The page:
Book Review: Polar Vortex by Shani Mootoo

Mootoo, Shani. Polar Vortex. Book*Hug Press. 2020. PB. $16.95. 280 p. 9781771665643.

Priya has invited an old friend, Prakash, to the house she and Alexandra share in the countryside, despite not having spoken to him in six years. That’s where Polar Vortex begins, in the liminal space of possibility. The morning of his arrival tensions are high, and Alex and Priya are talking around each other, working toward the moment when he will arrive and all of Priya’s secrets will be revealed, or nothing will be brought to the light – and Priya isn’t sure which she fears more. While Alex wonders why Priya has chosen now to invite this practical stranger into their home, and what their actual history is, Priya is combative and defensive, and may not remember to be kind in time to salvage a relationship already strained.

Polar Vortex is broken into four parts: The Bed, Cold, The Visitor, and A Drive in the Country, and all but The Visitor focus on Priya’s never-ending analysis about the situation, the possible conclusions, the various iterations, and the threat of her history with Prakash breaking apart an already fragile relationship. Her thoughts move in cycles, as do her emotions, and readers are granted access to every one of those thoughts as she struggles to understand what she’s done by dredging up this person from her past, and inviting him into her home with the woman she’s building a future with. Is this self-sabotage? Is she misremembering her relationship with Prakash all those years ago? Was it something more than their shared culture that had brought them together in the first place? As we move through the day with Priya we wonder these things as well, bracing ourselves as Alex confronts Priya about her intentions with this reunion and Priya grows more irritable and cold, all while trying to remind herself to be compassionate. It is frustratingly human, and those flaws are instantly recognizable in anyone who strives to be a better person but does not always succeed at doing so.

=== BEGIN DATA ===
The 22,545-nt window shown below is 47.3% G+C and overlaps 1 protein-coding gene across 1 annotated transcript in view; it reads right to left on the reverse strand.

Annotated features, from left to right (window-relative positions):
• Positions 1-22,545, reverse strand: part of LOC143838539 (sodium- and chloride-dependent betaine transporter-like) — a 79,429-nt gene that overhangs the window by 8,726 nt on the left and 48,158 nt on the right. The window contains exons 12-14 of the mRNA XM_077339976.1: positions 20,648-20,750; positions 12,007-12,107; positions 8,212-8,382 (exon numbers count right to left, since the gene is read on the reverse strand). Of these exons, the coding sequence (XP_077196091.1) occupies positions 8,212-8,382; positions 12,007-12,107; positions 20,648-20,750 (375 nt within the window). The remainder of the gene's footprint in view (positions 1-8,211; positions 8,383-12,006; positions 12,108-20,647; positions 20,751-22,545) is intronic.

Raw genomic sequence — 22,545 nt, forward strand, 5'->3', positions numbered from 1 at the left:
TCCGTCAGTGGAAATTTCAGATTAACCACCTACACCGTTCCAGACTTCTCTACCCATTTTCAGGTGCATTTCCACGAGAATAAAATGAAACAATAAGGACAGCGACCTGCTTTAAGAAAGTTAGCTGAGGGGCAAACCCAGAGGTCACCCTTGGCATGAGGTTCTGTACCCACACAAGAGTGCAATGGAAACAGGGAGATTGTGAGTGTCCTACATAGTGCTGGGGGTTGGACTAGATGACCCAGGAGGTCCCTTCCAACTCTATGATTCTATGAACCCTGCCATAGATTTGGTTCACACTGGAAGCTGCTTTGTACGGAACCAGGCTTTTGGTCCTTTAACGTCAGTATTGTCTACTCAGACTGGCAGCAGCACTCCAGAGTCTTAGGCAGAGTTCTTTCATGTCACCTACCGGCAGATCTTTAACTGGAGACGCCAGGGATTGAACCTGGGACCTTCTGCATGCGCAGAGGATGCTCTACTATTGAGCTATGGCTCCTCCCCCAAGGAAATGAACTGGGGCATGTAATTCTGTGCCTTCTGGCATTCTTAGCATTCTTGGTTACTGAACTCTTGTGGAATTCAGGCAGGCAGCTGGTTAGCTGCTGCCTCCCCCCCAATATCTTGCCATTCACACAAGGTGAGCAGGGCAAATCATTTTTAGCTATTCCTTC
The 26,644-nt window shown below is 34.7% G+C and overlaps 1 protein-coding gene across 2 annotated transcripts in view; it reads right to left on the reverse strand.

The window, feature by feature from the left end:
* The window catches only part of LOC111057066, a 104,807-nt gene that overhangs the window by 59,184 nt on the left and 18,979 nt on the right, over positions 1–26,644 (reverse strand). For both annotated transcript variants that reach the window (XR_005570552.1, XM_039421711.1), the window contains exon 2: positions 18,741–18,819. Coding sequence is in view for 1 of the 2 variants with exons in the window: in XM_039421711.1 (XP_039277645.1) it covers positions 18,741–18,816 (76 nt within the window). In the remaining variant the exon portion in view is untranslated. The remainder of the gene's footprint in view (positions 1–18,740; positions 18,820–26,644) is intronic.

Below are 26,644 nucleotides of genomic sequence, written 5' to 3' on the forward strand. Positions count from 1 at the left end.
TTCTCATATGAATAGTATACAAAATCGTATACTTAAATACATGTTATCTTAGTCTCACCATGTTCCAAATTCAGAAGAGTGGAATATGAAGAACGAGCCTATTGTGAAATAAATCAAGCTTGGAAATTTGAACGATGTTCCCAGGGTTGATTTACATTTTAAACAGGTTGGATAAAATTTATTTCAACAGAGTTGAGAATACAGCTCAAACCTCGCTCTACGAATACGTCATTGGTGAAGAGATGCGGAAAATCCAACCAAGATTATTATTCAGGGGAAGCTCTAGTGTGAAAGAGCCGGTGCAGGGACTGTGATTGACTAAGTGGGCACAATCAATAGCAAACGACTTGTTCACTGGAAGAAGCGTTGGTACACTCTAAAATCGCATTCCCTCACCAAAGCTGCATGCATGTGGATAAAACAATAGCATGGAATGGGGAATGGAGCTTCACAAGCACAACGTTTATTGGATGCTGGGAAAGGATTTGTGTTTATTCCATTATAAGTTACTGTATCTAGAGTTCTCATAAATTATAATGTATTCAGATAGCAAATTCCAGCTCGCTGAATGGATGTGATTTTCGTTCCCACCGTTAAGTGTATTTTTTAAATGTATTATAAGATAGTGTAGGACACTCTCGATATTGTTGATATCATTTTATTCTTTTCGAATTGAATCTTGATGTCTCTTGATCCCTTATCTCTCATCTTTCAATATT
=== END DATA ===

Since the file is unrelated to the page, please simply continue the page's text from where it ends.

The tension that builds between Alex and Priya is compounded by the stress of Prakash’s arrival, his demeanor immediately off-putting and at times menacing, and though there are occasional attempts to diffuse that tension, it continues to grow over the course of this short book. There is always the sense that something isn’t being said, isn’t being shared, creating distance not only between Alex and Priya, but Priya and readers as well. Each section, while drawing nearer to an explanation, is shrouded in vagueness, focused on the process of thinking through a scenario and figuring out personal feelings rather than on the actions which are prompting them.

This book will be great for those who really enjoy understanding a character inside and out. Taking place over the course of one day, the true insight gleaned here is from the way we deal with betrayal, doubt and loss, on personal and national scales.

Nadia M Sahi


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